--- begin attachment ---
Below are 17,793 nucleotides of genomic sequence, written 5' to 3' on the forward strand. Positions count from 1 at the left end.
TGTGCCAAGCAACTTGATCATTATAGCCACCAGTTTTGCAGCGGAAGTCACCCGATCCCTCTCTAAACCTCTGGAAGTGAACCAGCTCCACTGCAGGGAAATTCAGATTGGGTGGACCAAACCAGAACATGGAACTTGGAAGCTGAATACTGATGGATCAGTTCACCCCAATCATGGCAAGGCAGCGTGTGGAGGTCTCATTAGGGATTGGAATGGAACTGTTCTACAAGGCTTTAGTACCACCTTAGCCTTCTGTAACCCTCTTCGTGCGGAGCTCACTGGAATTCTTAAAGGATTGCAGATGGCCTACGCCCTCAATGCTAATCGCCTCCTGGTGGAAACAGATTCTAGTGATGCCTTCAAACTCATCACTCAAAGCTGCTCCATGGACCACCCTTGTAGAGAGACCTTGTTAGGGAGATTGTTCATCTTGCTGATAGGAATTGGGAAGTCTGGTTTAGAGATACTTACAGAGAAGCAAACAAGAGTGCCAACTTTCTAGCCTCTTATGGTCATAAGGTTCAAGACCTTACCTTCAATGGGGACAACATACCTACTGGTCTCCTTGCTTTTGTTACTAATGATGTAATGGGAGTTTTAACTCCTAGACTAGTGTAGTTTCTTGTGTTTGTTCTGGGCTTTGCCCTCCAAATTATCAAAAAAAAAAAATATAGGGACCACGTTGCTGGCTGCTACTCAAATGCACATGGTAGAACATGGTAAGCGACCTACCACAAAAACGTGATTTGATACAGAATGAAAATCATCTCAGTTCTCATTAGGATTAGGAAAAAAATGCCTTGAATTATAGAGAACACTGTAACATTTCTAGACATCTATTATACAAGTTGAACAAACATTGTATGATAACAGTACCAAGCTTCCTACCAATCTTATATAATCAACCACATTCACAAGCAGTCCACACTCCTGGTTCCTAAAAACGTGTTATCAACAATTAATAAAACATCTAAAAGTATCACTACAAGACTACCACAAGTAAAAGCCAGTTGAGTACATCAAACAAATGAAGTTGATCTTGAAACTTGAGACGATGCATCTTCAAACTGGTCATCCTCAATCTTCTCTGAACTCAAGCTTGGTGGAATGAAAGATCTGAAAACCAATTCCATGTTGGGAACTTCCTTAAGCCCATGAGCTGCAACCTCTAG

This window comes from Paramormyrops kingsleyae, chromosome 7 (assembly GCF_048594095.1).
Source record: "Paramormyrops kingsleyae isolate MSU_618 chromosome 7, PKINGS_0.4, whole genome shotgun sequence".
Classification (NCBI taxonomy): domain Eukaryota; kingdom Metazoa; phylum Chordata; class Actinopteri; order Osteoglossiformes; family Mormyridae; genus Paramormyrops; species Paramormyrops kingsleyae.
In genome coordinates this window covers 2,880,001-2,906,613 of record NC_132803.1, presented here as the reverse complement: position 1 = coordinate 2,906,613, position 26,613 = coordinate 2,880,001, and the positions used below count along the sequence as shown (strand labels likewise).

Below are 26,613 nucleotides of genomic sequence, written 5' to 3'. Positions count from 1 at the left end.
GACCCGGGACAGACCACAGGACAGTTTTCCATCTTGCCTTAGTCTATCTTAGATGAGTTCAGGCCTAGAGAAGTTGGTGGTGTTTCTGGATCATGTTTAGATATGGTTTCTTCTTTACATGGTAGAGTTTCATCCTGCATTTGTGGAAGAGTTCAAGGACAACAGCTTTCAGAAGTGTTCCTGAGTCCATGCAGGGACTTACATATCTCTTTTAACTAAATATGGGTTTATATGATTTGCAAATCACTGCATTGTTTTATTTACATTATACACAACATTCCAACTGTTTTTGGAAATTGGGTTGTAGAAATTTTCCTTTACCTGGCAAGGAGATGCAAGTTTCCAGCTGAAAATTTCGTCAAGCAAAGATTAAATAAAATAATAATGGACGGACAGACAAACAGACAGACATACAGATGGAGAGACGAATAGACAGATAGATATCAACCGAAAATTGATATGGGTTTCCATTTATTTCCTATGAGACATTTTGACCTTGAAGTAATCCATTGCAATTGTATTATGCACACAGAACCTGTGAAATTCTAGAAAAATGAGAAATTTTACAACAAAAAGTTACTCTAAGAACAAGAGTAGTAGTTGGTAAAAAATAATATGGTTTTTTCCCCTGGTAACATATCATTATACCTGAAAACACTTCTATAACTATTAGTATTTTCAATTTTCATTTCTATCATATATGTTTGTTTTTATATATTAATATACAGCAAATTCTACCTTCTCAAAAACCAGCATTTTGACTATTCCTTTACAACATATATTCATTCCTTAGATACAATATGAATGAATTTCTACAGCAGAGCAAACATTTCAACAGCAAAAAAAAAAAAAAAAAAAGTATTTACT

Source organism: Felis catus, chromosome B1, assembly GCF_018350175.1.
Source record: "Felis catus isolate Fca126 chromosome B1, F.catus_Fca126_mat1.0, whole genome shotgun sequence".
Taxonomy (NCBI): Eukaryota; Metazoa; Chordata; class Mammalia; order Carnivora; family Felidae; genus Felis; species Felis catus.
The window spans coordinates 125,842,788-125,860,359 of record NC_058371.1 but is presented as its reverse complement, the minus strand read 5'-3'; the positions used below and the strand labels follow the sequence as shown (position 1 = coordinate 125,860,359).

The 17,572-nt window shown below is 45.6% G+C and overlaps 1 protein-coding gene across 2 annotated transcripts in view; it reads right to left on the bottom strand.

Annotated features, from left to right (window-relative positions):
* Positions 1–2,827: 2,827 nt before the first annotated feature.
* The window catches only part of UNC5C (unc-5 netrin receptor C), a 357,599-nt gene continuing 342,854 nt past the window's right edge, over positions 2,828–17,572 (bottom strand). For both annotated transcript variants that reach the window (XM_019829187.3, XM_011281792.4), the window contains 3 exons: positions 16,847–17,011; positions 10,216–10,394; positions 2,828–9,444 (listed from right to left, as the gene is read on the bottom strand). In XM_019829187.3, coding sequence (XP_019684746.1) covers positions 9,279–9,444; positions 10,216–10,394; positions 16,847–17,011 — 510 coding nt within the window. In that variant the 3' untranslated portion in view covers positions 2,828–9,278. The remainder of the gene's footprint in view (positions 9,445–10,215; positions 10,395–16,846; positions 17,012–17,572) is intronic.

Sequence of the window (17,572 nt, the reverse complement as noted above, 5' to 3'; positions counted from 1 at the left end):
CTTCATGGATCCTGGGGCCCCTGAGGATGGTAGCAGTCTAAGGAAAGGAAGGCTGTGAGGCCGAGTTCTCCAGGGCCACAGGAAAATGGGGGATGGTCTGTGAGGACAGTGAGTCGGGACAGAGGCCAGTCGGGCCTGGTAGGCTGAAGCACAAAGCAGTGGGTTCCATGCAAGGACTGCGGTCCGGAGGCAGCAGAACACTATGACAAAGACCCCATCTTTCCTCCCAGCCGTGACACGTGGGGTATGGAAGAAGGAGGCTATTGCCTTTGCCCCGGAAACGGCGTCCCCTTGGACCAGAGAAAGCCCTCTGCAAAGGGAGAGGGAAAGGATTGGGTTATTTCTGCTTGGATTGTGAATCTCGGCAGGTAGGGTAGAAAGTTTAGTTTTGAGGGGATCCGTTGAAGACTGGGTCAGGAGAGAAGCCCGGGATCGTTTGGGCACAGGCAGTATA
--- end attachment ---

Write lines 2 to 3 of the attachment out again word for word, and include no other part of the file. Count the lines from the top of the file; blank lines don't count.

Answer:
TGTGCCAAGCAACTTGATCATTATAGCCACCAGTTTTGCAGCGGAAGTCACCCGATCCCTCTCTAAACCTCTGGAAGTGAACCAGCTCCACTGCAGGGAAATTCAGATTGGGTGGACCAAACCAGAACATGGAACTTGGAAGCTGAATACTGATGGATCAGTTCACCCCAATCATGGCAAGGCAGCGTGTGGAGGTCTCATTAGGGATTGGAATGGAACTGTTCTACAAGGCTTTAGTACCACCTTAGCCTTCTGTAACCCTCTTCGTGCGGAGCTCACTGGAATTCTTAAAGGATTGCAGATGGCCTACGCCCTCAATGCTAATCGCCTCCTGGTGGAAACAGATTCTAGTGATGCCTTCAAACTCATCACTCAAAGCTGCTCCATGGACCACCCTTGTAGAGAGACCTTGTTAGGGAGATTGTTCATCTTGCTGATAGGAATTGGGAAGTCTGGTTTAGAGATACTTACAGAGAAGCAAACAAGAGTGCCAACTTTCTAGCCTCTTATGGTCATAAGGTTCAAGACCTTACCTTCAATGGGGACAACATACCTACTGGTCTCCTTGCTTTTGTTACTAATGATGTAATGGGAGTTTTAACTCCTAGACTAGTGTAGTTTCTTGTGTTTGTTCTGGGCTTTGCCCTCCAAATTATCAAAAAAAAAAAATATAGGGACCACGTTGCTGGCTGCTACTCAAATGCACATGGTAGAACATGGTAAGCGACCTACCACAAAAACGTGATTTGATACAGAATGAAAATCATCTCAGTTCTCATTAGGATTAGGAAAAAAATGCCTTGAATTATAGAGAACACTGTAACATTTCTAGACATCTATTATACAAGTTGAACAAACATTGTATGATAACAGTACCAAGCTTCCTACCAATCTTATATAATCAACCACATTCACAAGCAGTCCACACTCCTGGTTCCTAAAAACGTGTTATCAACAATTAATAAAACATCTAAAAGTATCACTACAAGACTACCACAAGTAAAAGCCAGTTGAGTACATCAAACAAATGAAGTTGATCTTGAAACTTGAGACGATGCATCTTCAAACTGGTCATCCTCAATCTTCTCTGAACTCAAGCTTGGTGGAATGAAAGATCTGAAAACCAATTCCATGTTGGGAACTTCCTTAAGCCCATGAGCTGCAACCTCTAG

This window comes from Paramormyrops kingsleyae, chromosome 7 (assembly GCF_048594095.1).